Walking has been amazing. I live in the city of Sheffield, which has parks and green spaces almost everywhere you look. To be in the fresh air, sun (or rain) on your face, and just walking with a good audiobook piping into your ears is great.
Happily, my lust for reading has returned, which is essential for any writer.
My reading since the last blog post
Bowie: The Illustrated Story by Pat Gilbert (hardback) 5/5
Death of Kings by Bernard Cornwell (Book 6 of the Saxon Series) (kindle) 5/5
Bad Pharma by Ben Goldacre (audible) 5/5
Started and finished:
The Secret Diary of Laura Palmer by Jennifer Lynch (paperback) 4/5
Neurotribes: The Legacy of Autism and How to Think Smarter About People Who Think Differently by Steve Silberman (audible)
The Secret History of Twin Peaks by Mark Frost (hardback)
What If: Serious Scientific Answers to Absurd Hypothetical Questions by Randall Munroe (kindle)
As you can see, I’ve indulged my nerdy interest in the cult TV show, Twin Peaks. I’ve been meaning to read The Secret Diary of Laura Palmer for years. It is a disturbing read, in line with the grim subject matter, but worth the effort. Mark Frost’s The Secret History of Twin Peaks is a beautifully produced hardback, filled with stunning visuals to accompany a narrative that so far has been absorbing.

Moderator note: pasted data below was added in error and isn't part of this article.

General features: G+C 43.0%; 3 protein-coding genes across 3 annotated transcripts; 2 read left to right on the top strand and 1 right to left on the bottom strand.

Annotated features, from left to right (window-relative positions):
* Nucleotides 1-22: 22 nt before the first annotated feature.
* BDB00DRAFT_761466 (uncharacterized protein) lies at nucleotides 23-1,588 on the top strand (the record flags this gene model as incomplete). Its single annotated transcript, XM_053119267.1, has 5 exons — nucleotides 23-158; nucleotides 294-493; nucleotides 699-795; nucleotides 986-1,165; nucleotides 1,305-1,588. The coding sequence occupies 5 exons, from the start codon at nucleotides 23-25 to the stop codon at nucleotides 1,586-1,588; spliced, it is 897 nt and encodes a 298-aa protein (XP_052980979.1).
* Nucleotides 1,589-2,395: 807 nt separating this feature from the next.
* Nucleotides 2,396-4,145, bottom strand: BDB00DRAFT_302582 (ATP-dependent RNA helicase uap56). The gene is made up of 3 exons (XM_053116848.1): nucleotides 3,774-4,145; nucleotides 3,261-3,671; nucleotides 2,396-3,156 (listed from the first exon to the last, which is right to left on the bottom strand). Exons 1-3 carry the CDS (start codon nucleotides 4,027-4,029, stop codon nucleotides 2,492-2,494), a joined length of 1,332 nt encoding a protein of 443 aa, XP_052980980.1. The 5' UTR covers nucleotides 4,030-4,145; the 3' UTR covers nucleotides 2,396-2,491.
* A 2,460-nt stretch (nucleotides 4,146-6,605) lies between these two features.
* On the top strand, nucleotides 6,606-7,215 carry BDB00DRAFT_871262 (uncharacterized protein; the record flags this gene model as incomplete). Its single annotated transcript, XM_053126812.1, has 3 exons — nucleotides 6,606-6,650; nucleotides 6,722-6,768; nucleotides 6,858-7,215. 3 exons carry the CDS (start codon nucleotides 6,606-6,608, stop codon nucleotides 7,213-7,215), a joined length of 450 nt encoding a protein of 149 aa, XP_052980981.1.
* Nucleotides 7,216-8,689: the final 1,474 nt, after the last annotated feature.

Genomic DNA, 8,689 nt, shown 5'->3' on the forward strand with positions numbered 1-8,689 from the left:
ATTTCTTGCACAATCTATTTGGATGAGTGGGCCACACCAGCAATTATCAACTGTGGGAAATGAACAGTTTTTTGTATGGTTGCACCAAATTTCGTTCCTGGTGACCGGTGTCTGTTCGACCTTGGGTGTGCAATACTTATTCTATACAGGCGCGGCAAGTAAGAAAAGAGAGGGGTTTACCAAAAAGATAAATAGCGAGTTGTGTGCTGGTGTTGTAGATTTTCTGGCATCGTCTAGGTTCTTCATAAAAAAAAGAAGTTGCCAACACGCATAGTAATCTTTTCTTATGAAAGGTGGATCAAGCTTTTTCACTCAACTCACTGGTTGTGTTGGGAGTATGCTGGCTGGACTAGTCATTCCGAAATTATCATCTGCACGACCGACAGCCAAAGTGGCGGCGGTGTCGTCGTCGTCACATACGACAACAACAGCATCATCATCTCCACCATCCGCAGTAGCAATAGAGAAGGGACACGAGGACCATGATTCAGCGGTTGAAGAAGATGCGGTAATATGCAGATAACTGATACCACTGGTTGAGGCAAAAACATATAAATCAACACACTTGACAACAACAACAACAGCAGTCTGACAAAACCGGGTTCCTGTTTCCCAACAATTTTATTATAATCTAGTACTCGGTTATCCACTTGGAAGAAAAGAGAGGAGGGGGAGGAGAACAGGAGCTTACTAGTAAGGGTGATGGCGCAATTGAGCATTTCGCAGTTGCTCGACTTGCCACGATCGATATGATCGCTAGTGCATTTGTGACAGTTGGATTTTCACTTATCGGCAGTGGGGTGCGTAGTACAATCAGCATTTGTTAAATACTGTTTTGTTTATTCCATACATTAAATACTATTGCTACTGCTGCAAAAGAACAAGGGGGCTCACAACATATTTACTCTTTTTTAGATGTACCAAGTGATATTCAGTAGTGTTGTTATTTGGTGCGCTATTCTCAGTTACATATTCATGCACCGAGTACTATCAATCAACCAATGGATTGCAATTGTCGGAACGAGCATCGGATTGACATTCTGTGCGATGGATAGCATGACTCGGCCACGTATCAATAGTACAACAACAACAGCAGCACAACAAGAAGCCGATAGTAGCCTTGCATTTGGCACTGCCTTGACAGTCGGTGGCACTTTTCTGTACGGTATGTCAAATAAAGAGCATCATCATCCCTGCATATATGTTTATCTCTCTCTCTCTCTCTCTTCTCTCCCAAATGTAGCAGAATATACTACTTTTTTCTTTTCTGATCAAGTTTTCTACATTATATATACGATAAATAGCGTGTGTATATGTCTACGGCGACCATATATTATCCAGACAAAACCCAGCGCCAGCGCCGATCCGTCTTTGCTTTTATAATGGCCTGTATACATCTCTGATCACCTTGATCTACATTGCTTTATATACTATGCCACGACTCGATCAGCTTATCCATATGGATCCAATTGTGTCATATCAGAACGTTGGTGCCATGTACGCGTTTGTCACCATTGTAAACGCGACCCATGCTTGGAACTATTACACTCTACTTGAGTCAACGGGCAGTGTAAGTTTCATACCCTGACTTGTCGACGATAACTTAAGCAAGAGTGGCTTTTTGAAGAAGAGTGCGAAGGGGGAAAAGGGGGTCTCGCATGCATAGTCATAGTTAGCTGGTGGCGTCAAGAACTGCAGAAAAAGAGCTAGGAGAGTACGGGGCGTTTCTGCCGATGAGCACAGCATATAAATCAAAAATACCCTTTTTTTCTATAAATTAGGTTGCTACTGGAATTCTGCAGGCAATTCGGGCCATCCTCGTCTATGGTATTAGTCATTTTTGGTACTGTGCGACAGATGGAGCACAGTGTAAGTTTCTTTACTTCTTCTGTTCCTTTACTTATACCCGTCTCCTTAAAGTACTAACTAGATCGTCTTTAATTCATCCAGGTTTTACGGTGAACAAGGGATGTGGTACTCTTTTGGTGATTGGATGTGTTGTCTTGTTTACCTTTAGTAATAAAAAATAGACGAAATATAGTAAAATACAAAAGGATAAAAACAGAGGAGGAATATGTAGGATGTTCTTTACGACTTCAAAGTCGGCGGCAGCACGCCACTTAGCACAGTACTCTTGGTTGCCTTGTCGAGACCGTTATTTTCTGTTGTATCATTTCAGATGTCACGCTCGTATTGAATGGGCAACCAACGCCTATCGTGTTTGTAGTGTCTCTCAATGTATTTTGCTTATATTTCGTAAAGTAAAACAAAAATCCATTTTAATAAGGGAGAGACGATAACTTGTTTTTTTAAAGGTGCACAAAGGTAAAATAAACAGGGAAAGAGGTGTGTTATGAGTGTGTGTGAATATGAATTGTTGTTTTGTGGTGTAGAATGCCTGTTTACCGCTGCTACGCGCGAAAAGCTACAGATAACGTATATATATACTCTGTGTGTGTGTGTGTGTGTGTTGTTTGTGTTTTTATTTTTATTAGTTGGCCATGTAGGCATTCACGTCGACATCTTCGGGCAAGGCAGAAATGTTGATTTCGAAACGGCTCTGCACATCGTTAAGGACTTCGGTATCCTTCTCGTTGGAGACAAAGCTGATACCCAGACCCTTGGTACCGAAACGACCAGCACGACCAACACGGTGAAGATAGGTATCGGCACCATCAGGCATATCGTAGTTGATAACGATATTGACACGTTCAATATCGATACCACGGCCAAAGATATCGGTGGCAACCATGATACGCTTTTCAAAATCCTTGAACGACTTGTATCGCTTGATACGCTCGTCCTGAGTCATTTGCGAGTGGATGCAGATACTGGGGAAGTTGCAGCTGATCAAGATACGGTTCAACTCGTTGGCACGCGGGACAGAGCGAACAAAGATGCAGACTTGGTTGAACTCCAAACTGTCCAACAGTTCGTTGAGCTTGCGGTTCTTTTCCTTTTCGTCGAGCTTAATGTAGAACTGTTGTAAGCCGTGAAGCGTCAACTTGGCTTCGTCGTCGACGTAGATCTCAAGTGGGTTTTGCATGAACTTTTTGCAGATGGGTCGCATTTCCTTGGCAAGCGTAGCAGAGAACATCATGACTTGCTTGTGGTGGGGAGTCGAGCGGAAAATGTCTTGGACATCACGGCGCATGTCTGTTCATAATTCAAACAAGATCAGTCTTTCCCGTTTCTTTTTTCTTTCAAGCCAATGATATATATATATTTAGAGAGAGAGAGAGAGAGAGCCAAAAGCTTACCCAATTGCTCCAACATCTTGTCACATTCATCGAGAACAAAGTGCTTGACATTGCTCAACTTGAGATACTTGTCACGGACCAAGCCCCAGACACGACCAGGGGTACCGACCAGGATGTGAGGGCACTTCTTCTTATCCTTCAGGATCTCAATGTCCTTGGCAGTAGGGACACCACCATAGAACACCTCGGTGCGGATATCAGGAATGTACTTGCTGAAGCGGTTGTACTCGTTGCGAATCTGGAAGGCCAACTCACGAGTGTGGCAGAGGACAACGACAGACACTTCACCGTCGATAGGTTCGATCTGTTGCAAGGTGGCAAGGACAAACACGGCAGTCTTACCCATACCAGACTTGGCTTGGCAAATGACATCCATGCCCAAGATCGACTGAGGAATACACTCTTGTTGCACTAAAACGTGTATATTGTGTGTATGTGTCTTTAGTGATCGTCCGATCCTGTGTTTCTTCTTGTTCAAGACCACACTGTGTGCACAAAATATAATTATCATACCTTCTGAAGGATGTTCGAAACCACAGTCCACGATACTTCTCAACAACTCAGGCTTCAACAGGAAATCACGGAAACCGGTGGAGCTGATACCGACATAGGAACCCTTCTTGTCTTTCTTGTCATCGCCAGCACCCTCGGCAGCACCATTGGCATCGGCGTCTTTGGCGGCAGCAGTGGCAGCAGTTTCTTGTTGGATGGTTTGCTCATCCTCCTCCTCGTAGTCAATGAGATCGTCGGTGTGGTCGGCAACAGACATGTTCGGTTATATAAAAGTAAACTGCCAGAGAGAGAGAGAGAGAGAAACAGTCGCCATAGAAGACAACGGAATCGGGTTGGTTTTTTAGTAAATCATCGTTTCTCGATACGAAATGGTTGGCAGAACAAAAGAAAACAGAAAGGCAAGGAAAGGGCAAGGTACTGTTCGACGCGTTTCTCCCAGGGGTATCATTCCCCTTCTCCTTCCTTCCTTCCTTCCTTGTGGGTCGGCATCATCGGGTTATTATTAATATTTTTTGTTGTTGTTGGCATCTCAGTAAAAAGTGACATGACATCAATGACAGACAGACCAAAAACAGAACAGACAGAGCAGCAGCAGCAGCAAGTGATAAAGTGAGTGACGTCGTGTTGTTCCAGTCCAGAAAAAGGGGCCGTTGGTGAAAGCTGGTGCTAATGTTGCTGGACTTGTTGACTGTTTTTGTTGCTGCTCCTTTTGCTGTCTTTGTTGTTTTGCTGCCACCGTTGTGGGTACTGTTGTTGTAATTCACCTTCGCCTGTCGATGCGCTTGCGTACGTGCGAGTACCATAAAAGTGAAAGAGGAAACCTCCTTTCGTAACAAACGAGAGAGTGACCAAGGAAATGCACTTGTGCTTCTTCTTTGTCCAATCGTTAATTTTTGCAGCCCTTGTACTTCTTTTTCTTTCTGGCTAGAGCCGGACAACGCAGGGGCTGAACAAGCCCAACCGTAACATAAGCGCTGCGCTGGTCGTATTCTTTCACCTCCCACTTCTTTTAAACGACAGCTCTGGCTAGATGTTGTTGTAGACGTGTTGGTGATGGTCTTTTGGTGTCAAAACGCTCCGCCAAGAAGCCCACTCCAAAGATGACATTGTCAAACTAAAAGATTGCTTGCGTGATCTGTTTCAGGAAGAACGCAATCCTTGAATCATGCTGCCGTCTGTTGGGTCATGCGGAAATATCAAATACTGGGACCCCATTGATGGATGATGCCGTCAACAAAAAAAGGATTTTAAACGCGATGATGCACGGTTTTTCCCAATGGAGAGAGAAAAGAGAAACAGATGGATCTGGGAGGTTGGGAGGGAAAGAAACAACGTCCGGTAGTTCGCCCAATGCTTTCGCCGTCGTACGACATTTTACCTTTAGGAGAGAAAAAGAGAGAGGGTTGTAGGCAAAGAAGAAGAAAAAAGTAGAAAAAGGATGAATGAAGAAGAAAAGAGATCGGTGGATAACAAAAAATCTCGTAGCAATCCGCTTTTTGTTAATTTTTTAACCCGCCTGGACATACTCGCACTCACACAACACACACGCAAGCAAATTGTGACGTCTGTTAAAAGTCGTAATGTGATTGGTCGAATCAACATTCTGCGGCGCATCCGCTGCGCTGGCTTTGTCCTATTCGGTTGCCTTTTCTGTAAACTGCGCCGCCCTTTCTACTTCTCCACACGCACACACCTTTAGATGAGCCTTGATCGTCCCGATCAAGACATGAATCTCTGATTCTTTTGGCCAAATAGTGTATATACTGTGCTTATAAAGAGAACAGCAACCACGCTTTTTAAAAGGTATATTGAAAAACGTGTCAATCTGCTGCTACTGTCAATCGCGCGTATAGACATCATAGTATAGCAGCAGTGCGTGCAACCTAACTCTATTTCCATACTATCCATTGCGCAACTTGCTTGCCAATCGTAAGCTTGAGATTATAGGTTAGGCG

I’m about a quarter of the way into Neurotribes, and it reduced me to tears when the narrative turned to the plight of autistic children in Nazi Germany. I’ll do a full review of the book on this blog at a later date.
Reading, as I have mentioned, is essential for any writer. Not only does the process of reading give you the opportunity to assess and learn from the ability and technique of other writers, but it directs your mind to new ideas, and keeps you fresh. Without input, the writer’s output stagnates. At present, as I work on my next novel, Aberrations, I am pleased to say I am not stagnating.
In light of how I’ve felt this week, I have to be happy with the progress on my novel. Over the last seven days, I’ve written 6,429 words.
I’ve reached a pivotal point in the plot where several characters discover information, and take irrevocable actions, at more or less the same time as each other. The whole story turns here. I knew all this in advance, as I had each step of the plot planned before I laid down one word of this first draft. Nevertheless, it has become the most challenging part of the book to write so far. I know what the characters are doing, I know why they are doing it, I know how they feel, what has got them to this point, and what will happen next. The challenge for me is to write this in a way that will be both believable and readable. The pace and narrative flow are so important right now. Part of getting this right has involved merging two chapters, and reversing the order of two other chapters, so I ended up with a completed chapter 27, even though I hadn’t written up chapter 26. This did not sit well with my autistic preferences. I have a very strict process when it comes to my writing, and I get uncomfortable when I have to employ flexibility. But I always know those times will come; when I have to left the craft take precedence over my somewhat rigid drive. It’s a pain I put myself through in search of getting the best, most gripping story I can create.
Aberrations is a paranormal thriller, and it overlaps significantly with my last novel Abominations without being a direct sequel. You can find Abominations here.
The Aut Files